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Blockchain: What the tech?

Events are becoming increasingly data-driven, but is the industry ready to embrace the potential of blockchain technology?

Don’t know what blockchain is? Chances are, you’ve already heard about its most famous application to date, Bitcoin. In the past year, the chaotic realm of cryptocurrencies has drawn much public interest and intense speculation that resembles a digital gold rush.

But there’s more to blockchain technology beyond its use with cryptocurrencies to secure financial transactions, control the creation of additional units, and verify the transfer of assets.

Imagine if every agreement, process, task and payment had a digital record and signature that could be identified, validated, stored, and shared.

What would industry, or the world, look like if individuals, organisations, machines, and algorithms could freely transact and interact with one another with little friction and full transparency?

Filling in the details of that picture is precisely what advocates and developers of blockchain, the technology that would enable this, are working towards right now. Imagine how the business of events would, or could, change. But are event professionals looking at a potential blockchain overload in their near future?

The most obvious use of blockchain technology in the events industry is linking cryptocurrency and ticket sales, which some conferences already do.

Event potential… Coindesk runs Consensus, a blockchain tech conference series.

Joon Ian Wong, managing director for Europe and Asia at Coindesk, shares that the media and events company currently accepts Bitcoin and Ether for sponsorships and tickets for its blockchain technology summit series, Consensus.

In addition to payments, blockchain technology can be applied to improving the overall attendee experience, particularly with data collection and identity security. For example, with blockchain as an immutable ledger, attendees need not expose financial or personal details to numerous individual vendors. Instead, attendees’ identifiable data and transactional information could follow them around an event, or even multiple events — leaving them in control of data to be shared.

There’s also a potential role for smart contracts to enable the exchange of anything of value in a transparent, conflict-free way without a middleman. This could ease vendor management woes.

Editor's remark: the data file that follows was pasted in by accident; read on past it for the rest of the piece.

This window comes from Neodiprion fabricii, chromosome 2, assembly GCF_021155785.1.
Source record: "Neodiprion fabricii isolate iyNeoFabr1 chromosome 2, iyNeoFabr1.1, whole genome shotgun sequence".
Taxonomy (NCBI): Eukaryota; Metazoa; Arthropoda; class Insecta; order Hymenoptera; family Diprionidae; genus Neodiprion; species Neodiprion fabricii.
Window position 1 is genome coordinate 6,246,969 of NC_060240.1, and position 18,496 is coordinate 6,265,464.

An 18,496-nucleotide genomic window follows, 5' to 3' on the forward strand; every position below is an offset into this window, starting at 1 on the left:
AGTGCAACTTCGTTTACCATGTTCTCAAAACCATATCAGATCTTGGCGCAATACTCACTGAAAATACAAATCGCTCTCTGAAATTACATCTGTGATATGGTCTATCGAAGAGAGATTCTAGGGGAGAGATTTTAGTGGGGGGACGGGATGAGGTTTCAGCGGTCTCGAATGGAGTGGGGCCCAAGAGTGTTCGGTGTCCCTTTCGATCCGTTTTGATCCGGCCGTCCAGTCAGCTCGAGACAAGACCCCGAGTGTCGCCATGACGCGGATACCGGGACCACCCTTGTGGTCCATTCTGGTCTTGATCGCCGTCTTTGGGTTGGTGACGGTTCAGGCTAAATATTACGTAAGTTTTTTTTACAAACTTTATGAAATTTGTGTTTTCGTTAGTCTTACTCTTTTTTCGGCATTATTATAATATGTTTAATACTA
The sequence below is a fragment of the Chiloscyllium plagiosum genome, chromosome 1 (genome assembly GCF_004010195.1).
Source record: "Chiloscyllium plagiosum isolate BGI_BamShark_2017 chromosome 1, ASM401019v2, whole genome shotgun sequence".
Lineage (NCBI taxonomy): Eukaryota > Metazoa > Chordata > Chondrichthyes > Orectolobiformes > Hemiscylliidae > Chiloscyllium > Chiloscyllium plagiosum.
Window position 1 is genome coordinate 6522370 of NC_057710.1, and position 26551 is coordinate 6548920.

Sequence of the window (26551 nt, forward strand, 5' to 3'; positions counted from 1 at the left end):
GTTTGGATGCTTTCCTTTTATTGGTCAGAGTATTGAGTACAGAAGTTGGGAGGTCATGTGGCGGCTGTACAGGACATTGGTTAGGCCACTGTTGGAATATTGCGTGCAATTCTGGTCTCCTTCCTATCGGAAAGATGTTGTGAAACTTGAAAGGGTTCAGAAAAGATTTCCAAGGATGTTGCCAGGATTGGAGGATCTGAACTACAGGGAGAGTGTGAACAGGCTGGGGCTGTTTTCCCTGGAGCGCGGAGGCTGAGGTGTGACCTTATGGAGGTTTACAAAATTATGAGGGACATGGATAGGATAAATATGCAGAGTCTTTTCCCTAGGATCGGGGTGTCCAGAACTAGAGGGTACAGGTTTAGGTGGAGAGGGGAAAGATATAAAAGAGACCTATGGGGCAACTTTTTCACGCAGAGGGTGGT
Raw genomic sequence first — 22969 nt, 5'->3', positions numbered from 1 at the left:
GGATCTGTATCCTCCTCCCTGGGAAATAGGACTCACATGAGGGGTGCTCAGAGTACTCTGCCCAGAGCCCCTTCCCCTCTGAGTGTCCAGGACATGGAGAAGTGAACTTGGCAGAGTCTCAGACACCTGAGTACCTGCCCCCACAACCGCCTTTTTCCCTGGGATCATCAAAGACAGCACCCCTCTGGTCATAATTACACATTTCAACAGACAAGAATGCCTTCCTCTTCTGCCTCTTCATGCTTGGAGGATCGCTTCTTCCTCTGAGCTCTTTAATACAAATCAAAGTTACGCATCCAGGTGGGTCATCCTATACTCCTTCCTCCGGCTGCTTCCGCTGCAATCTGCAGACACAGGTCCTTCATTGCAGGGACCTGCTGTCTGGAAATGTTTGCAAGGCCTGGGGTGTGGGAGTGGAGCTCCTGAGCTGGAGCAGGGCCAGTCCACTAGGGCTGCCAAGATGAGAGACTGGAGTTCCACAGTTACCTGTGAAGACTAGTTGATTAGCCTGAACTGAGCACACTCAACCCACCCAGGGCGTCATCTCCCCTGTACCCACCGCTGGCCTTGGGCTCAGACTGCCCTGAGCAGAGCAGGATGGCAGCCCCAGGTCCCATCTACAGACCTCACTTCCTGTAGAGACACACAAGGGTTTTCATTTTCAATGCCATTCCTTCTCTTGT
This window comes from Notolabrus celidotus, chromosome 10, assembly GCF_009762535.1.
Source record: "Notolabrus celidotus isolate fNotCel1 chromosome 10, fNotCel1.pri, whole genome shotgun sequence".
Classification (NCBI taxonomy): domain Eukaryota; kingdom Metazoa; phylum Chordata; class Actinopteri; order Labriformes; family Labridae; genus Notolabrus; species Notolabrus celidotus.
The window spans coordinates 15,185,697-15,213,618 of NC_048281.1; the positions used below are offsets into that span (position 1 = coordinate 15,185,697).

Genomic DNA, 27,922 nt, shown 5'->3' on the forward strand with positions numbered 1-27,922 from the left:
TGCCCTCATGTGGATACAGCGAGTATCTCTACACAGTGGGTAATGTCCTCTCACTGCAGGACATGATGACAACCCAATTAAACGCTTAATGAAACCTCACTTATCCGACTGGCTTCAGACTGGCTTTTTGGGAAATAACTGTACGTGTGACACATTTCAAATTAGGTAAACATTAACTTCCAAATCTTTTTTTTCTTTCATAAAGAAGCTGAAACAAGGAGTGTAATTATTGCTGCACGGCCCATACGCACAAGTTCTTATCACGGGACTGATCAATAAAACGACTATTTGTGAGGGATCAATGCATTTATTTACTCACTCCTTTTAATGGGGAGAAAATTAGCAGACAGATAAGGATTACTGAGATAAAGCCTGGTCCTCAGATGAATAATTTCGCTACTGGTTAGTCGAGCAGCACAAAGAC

Shook Fung Yap, MCI managing director Malaysia, agrees that ticketing, smart contracts and payments are the most obvious applications for blockchain technology. “Besides these, we are also looking at how best to utilise the technology to improve accuracy and increase efficiency and productivity,” she adds.

However, the technology remains nascent, with Yap emphasising that despite its high potential, it will take some time for adoption and “achieving critical mass”.

Gabriel Yang, chief operations officer of Beyond Blocks, an event platform that seeks to connect blockchain enthusiasts, believes the technology is nowhere near ready for primetime. “Because there isn’t a proven and effective solution out there in the market yet,” he explains. “By proven, I mean something like Eventbrite or Peatix, which we currently use for our conferences in Tokyo, Seoul and Bangkok. They are easy to use and fairly secure.”

Beyond Blocks… Despite rising interest, there’s still a long road ahead for blockchain education. 

Yang points out that while there is high potential for blockchain solutions to seriously address some of the pressing issues facing the events industry, there must first be a mindset change. “The industry knows that technology can make our lives easier. And there is currently a variety of apps available to aid with audience engagement, marketing or data management,” he says.

However, Yang notes that the industry as a whole hasn’t proven itself to be an early adopter of technology due to hesitation stemming from cost, product reliability, lack of customer service and the lack of buy-in from clients.

“There’s also the barrier due to a lack of understanding about new technology and tools,” Yang says. “As an industry, we remain relatively old school, where tried-and-tested systems and workflows win most of the time. It’s a long road ahead for blockchain education and acceptance.”

Coindesk’s Wong notes that while event industry-specific solutions are currently not the major use-case for blockchain, there are a number of start-up companies developing solutions.

He cites Aventus, founded by two Imperial College students, which raised US$20 million in funding last year. Aventus believes that blockchain for event tickets could prevent fraud and touting, while also delivering and enforcing specific rights to ticket holders through smart contracts.

“This makes a lot of sense, but it’s a ‘boil the ocean problem’. They have to get everyone in the events industry to use their system for it to work,” says Wong, adding that several other teams such as Eventchain and Blocktix are trying similar things.

He says another interesting crypto-economic approach to blockchain and events is London-based Blockparty. To prevent “event squatters” from clogging up the guest list, attendees pay a deposit to the organiser in the form of cryptocurrency Ether sent to a smart contract. Those who fail to show up as promised forfeit their deposit. All forfeited deposits are collected in a pot and distributed to attendees who actually show up.

“This sort of approach has more promise because it can be easily implemented and doesn’t require industry-wide adoption,” he adds.

For curious developers or entrepreneurs keen to fulfil the needs of events professionals with blockchain technology, Yang advises: “Not enough event professionals are actually part of the development process. This needs to change before it becomes the norm. Listen to what the industry needs and keep it simple for them.”